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The United Nations declared 2014 the International Year of Crystallography (IYCr2014). The idea was conceived by the International Union of Crystallography (IUCr) and the aim of IYCr2014 was to stimulate awareness of the importance of Crystallography, and the benefits that have been derived from its study and application.

RADMASTE designed a set of activities and suitable resources that cover several aspects of crystals and crystallography, to meet the needs of IYCr2014.

RADMASTE Crystallography Activities for IYCr2014

Our suite of four activities allows primary and secondary school learners (and adults) the opportunity to engage hands-on with crystals and their properties. This is really the only way that learners are stimulated to learn more about science – working with real substances, modelling, observing, hypothesising, discussing, etc. The four activities are entitled:



Activity 1: Growing Crystals

This is a two-part activity where learners, guided by their teachers, first prepare a saturated solution of copper sulfate. Initial crystallisation produces rhombus-shaped seed crystals, one of which is used to grow a single, perfect, beautiful blue copper sulfate pentahydrate crystal (CuSO4.5H2O(s)). Learners observe the crystal growth and nurture their crystal. The activity also addresses concepts of solubility, saturated solutions and temperature effects on these.



Activity 2: Crystals Great and Small


This activity allows learners to discover the difference between crystalline and amorphous substances through close observation of crystals great and small. Learners use a hand-held microscope to observe the angles, faces and symmetry of big quartz crystals which have been naturally grown for millions of years, and then they use the same microscope to examine everyday solids such as salt, sugar, washing powder, sand, pepper, etc.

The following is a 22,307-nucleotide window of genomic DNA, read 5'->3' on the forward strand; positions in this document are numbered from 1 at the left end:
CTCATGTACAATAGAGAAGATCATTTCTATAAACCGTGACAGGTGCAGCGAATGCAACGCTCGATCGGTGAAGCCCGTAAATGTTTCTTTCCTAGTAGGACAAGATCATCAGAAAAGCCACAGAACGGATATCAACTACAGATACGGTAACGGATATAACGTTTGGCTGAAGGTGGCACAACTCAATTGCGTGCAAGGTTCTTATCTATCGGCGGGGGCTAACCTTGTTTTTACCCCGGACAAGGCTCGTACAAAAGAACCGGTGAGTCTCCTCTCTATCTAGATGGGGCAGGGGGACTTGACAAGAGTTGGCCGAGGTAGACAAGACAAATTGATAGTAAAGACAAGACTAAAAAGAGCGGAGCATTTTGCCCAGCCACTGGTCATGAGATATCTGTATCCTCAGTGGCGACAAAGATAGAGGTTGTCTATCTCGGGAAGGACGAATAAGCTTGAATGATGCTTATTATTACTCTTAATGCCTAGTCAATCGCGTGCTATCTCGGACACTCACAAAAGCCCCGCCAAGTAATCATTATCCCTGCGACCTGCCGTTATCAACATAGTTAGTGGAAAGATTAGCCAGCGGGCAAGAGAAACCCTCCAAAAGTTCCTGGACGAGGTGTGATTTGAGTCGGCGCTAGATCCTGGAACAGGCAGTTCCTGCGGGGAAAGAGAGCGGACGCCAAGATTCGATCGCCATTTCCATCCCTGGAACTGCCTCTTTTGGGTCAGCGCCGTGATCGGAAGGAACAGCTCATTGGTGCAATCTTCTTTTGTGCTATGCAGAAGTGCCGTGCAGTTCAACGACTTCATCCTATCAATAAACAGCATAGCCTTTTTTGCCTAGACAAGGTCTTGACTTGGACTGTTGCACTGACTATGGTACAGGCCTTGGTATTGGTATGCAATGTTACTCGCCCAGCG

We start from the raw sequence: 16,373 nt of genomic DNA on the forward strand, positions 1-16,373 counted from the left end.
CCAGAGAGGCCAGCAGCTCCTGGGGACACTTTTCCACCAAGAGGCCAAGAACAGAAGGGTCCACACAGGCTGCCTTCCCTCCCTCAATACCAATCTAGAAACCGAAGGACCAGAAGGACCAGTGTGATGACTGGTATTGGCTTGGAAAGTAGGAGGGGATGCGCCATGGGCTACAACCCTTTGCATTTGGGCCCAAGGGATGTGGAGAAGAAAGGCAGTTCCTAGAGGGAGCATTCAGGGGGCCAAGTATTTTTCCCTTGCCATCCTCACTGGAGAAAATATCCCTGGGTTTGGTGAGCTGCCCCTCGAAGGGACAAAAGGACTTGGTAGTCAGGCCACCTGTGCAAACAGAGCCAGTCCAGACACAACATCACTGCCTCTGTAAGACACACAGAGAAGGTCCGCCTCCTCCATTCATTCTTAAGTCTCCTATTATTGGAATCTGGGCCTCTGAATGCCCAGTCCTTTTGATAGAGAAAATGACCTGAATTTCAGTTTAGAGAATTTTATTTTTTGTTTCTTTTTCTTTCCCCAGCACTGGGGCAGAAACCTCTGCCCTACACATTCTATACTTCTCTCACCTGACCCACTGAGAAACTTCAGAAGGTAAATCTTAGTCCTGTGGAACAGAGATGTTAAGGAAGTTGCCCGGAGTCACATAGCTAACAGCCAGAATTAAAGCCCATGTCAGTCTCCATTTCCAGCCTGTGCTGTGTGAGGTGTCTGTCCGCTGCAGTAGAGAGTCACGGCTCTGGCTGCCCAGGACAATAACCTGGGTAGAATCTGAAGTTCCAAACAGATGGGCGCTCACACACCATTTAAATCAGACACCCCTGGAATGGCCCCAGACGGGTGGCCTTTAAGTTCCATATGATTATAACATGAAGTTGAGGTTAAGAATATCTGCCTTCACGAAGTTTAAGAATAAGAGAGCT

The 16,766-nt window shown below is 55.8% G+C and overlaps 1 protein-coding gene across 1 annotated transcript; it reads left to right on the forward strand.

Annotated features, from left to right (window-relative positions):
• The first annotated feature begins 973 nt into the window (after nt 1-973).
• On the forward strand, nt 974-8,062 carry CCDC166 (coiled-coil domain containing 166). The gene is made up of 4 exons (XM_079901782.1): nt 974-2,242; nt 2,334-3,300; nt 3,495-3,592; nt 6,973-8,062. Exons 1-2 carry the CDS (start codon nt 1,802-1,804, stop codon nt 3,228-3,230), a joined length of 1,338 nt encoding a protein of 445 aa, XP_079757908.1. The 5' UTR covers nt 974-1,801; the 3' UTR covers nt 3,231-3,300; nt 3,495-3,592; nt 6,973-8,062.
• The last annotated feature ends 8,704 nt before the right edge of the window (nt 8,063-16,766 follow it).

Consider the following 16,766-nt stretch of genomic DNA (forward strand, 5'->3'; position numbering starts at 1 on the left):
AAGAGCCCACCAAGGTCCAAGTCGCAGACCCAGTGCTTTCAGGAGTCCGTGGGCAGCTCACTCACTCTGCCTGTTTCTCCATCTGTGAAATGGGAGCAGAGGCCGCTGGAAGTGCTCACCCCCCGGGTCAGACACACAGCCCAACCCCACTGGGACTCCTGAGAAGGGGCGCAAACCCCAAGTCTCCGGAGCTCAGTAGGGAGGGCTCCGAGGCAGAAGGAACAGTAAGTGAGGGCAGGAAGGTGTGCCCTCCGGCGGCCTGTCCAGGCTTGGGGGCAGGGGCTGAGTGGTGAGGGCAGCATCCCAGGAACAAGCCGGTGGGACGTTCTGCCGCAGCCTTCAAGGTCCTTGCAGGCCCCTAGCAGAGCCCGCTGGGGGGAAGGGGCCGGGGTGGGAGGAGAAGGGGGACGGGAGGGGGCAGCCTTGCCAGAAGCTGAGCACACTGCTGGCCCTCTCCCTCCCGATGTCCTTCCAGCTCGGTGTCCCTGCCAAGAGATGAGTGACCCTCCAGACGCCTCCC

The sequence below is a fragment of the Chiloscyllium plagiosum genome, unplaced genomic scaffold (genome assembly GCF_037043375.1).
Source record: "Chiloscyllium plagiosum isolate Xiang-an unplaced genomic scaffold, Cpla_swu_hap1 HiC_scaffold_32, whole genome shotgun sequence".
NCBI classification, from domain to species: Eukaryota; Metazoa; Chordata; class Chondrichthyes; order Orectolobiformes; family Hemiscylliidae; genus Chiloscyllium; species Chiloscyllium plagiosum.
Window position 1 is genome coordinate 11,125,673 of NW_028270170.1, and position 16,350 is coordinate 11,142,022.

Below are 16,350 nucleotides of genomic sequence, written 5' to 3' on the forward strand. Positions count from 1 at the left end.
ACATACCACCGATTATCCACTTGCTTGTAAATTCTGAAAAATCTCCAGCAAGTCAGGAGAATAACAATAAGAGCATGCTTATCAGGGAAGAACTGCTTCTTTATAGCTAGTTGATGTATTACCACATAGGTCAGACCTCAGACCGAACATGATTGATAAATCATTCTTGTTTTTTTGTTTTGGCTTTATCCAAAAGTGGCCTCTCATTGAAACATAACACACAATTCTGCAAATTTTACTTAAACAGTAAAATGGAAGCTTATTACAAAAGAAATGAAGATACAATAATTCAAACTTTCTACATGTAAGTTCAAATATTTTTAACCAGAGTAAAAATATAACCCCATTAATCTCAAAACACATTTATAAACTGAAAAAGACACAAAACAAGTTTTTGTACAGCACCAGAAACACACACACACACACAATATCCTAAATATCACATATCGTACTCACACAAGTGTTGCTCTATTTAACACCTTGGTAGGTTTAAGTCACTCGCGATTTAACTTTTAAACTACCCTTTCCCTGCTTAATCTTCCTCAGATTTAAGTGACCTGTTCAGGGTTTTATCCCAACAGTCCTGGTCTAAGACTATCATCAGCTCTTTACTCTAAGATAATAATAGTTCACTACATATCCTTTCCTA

Activity 3: Modelling Crystals with Beads

Engineers did not invent crystal-growing - Nature has been doing this forever! This activity gives learners the opportunity to understand the symmetry of crystals they have observed in Activities 1 and 2, by building crystal models using small beads and prestik. For the teacher, this links significantly with the Particle Model of Matter and chemical bonding.

This pyramid shape is formed by a regular pattern of beads (atoms/molecules).


Activity 4: Diffraction Patterns

In order for crystallographers to determine exactly how atoms or molecules are arranged within a crystal, they pass X-rays through a crystal and record the resulting pattern of dots on an X-ray film. This pattern is due to the X-rays being diffracted by the particles (atoms or molecules) in the crystal. The brightness, position and symmetry of dots in each pattern tell crystallographers about the arrangement of the particles in the crystal being studied.

We can simulate X-ray diffraction by producing diffraction patterns using visible light. In this activity, learners have access to red and green laser pointers that they shine on different everyday materials. The spectacular demonstrations give them some insight into X-ray diffraction and the work of X-ray crystallographers.

Diffraction pattern from a vertical wire



For all four activities described above, a school or a Science Centre or a Science Club can acquire a Facilitator’s Crystallography Kit (FCK) that contains microscale learner kits for individual or group work, a specially prepared Crystallography Chemicals Kit (CCK), a Facilitator’s Guide and an Activity Booklet.

The teacher/facilitator maintains the hand-held microscope and green laser pointer, as well as certain other resources that are also accommodated in the kit shown alongside. The FCK is suitable for up to 60 learners working in groups, and can be used several times with groups of this size provided that the chemicals are well-managed until replenishment is required. The microscale kits are low-cost, high safety and have minimal environmental impact. No laboratory is needed! Furthermore, they are easy and convenient to use making them the ideal tools for teaching and learning about the Wonderful World of Crystals.


For more information on - and pricing of - the RADMASTE Crystallography Kits, please visit www.microsci.org.za to download a price list with the most up-to-date prices for all RADMASTE products. There is also a PDF brochure on the same site which describes the FCK and shows prices for the different components that make up the facilitator's kit.







RADMASTE Microscience, 2015. All rights reserved.